Not Applicable
Allocation: Randomized
Intervention Model: Parallel Assignment
Masking: Single (Participant)
Primary Purpose: Treatment
Suspected Eosinophilic Esophagitis
  • Procedure: Esophageal dilation
    The esophagus is stretched during the upper endoscopy using Maloney dilators or balloon dilatation.
    Other Name: esophageal stretching
  • Drug: Steroid and Proton Pump Inhibitor Therapy
    Other Names:
    • fluticasone
    • dexilant
  • Active Comparator: A
    Group A receives steroids and PPI, (SOC) and esophageal dilation.
    • Procedure: Esophageal dilation
    • Drug: Steroid and Proton Pump Inhibitor Therapy
  • Sham Comparator: B
    Receives steroids and PPI only- Does not have esophageal dilation.
    Intervention: Drug: Steroid and Proton Pump Inhibitor Therapy
Not Provided

*   Includes publications given by the data provider as well as publications identified by Identifier (NCT Number) in Medline.
Same as current
December 2013
December 2013   (Final data collection date for primary outcome measure)

Inclusion Criteria:

  1. Male and female volunteers ≥18 years old.
  2. Patients with known or suspected Eosinophilic Esophagitis.
  3. Patients undergoing upper endoscopy for recent food impaction or complaint of dysphagia.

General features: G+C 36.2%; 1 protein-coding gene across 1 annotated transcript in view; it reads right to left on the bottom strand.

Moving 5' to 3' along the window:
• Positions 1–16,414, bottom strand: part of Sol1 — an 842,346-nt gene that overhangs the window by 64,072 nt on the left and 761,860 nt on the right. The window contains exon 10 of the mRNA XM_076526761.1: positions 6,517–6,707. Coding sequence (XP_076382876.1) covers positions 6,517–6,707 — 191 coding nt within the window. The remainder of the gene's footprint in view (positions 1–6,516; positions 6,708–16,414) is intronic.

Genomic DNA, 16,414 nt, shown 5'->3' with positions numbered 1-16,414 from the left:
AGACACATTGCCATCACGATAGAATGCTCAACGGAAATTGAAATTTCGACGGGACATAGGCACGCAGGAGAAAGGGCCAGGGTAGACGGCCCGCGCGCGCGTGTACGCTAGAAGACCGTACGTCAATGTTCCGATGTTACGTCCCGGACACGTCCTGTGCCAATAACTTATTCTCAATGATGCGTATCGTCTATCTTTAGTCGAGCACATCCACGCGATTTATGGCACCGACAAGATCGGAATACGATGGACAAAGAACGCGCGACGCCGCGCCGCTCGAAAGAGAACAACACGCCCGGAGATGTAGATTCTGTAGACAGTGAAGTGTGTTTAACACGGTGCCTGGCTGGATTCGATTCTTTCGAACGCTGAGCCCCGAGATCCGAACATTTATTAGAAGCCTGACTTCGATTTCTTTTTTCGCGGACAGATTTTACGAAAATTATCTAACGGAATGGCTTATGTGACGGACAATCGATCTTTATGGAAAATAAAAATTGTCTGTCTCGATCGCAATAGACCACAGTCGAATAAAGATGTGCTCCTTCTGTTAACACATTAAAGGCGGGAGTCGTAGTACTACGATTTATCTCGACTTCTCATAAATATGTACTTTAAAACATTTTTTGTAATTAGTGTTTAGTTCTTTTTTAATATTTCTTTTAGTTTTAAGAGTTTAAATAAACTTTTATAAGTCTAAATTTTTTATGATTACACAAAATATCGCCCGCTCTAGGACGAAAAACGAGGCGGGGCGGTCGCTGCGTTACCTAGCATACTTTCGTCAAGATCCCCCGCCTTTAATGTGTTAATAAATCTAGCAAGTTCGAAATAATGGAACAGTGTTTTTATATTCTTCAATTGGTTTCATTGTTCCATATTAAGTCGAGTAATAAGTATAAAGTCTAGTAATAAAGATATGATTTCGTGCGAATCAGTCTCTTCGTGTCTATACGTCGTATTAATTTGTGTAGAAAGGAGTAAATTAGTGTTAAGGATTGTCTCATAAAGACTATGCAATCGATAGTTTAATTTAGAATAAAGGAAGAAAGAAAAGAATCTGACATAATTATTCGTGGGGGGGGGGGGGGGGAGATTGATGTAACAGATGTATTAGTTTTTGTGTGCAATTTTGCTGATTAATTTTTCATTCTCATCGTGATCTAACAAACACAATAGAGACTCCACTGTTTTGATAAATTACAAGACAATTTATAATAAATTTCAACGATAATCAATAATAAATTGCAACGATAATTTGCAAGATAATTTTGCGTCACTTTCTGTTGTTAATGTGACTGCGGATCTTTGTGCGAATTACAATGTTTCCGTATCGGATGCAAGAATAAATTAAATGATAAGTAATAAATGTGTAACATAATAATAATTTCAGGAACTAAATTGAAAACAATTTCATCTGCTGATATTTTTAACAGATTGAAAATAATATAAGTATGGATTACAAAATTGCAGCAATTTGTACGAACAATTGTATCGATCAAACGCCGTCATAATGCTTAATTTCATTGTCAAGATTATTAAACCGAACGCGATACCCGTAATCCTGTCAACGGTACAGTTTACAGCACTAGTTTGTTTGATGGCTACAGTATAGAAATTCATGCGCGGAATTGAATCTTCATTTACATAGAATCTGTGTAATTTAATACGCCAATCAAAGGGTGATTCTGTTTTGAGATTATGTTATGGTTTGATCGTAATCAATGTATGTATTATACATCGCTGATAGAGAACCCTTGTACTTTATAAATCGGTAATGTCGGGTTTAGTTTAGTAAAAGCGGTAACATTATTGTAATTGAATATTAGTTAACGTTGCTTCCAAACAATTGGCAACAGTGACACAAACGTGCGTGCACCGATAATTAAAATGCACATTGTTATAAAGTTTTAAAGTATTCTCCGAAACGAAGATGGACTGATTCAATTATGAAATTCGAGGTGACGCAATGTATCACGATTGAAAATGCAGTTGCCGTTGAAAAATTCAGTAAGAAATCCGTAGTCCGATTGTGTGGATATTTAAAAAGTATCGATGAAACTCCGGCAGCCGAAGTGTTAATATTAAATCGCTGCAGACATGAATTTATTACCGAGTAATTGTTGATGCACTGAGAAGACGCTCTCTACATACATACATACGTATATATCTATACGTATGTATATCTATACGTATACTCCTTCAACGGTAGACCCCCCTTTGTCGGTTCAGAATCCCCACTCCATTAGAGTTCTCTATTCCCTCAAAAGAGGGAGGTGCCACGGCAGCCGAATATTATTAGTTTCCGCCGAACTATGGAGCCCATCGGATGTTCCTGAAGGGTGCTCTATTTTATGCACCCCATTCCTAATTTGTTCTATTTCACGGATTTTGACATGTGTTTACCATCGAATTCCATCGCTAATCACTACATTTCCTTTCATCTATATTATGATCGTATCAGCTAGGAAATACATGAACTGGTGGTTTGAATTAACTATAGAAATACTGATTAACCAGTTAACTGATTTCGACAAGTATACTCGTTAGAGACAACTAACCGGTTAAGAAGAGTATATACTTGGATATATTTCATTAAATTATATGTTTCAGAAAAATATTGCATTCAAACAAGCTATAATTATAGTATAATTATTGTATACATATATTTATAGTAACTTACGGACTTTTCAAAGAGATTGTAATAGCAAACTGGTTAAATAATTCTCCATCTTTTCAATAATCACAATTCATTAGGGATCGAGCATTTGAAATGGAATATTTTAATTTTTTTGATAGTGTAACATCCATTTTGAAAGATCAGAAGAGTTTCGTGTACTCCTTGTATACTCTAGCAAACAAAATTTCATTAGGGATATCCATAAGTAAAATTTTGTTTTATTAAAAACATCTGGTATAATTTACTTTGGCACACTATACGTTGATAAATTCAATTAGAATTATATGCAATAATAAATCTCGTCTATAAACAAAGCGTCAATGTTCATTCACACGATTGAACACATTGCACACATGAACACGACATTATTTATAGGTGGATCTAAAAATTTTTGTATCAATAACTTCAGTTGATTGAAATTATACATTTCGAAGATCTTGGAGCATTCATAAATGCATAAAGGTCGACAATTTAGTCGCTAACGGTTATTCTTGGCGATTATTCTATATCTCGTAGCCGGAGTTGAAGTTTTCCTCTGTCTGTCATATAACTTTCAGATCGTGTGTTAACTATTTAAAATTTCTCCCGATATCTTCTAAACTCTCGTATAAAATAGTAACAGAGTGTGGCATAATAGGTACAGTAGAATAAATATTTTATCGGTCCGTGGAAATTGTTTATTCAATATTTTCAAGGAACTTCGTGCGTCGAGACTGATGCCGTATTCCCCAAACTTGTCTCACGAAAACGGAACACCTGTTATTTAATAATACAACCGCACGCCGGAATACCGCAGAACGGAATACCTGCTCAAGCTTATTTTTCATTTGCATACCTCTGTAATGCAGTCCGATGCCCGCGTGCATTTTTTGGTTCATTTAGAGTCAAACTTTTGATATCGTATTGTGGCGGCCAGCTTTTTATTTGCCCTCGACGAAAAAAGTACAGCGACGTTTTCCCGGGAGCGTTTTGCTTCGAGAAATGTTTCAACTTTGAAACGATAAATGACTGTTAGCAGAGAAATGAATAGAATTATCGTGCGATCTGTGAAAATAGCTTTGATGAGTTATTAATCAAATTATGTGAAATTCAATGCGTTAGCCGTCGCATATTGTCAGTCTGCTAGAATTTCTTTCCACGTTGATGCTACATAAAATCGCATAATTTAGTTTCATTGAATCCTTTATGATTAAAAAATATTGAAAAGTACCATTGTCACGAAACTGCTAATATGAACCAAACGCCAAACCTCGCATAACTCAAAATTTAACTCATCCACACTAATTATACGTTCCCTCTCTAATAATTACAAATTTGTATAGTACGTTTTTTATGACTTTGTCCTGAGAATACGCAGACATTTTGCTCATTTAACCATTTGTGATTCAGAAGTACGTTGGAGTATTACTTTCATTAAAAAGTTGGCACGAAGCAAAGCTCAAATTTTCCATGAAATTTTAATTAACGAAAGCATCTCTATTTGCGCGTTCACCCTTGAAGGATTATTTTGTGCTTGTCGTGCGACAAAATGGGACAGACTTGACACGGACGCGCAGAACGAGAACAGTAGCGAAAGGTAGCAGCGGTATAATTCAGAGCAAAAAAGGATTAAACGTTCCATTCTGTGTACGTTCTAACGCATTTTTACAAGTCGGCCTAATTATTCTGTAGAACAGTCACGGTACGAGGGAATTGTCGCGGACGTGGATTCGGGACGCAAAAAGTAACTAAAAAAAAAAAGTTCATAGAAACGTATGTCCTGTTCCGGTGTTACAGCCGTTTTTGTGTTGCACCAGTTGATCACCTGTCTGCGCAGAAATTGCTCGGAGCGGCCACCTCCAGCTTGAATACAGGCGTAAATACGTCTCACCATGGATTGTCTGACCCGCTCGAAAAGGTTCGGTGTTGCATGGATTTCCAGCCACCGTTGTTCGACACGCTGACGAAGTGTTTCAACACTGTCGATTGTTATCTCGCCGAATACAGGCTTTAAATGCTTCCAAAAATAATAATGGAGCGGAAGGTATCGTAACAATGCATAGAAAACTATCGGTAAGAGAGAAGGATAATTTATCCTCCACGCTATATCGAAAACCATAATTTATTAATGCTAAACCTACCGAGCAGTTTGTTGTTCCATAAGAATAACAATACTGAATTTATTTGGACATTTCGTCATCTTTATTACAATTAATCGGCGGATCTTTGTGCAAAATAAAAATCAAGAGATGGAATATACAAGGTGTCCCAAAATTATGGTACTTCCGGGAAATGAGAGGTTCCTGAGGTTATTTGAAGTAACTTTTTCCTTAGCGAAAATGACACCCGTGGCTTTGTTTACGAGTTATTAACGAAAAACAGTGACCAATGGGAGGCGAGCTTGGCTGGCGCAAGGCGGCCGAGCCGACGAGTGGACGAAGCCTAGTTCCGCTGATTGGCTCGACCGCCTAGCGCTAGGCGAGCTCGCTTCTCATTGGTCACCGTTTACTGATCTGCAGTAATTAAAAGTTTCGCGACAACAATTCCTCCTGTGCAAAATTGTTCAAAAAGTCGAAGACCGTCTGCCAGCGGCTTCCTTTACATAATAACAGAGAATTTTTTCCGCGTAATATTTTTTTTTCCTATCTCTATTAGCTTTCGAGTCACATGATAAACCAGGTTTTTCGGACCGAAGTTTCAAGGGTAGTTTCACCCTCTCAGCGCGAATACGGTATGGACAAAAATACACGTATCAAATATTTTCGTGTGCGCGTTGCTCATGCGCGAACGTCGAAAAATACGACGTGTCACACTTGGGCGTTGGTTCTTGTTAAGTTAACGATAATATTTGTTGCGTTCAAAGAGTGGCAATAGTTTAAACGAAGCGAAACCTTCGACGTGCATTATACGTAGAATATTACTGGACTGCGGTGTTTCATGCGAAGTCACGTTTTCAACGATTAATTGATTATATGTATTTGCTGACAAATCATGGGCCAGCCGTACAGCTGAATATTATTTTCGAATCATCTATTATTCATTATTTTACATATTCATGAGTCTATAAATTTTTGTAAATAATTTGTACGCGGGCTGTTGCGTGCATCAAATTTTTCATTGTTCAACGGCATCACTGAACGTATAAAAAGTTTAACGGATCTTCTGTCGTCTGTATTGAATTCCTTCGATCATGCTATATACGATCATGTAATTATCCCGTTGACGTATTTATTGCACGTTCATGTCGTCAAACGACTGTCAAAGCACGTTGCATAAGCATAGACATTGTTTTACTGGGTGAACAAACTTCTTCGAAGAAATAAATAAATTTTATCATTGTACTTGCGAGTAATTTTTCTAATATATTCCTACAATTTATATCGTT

Exclusion Criteria:

  1. Use of oral corticosteroids.
  2. Significant medical conditions that in the investigator's judgment would compromise the subject's health and safety.
  3. Contraindication to esophageal dilation based on investigator's judgment.
  4. Esophageal motility abnormalities not thought to be related to Eosinophilic Esophagitis.
Sexes Eligible for Study: All
18 Years to 75 Years   (Adult, Older Adult)
Contact information is only displayed when the study is recruiting subjects
United States
Not Provided
Not Provided
Michael Vaezi, Vanderbilt University
Vanderbilt University
Principal Investigator: Michael F Vaezi, MD,PhD, MS epi vanderbilt Universtiy Medical Center
Vanderbilt University Medical Center
October 2017

ICMJE     Data element required by the International Committee of Medical Journal Editors and the World Health Organization ICTRP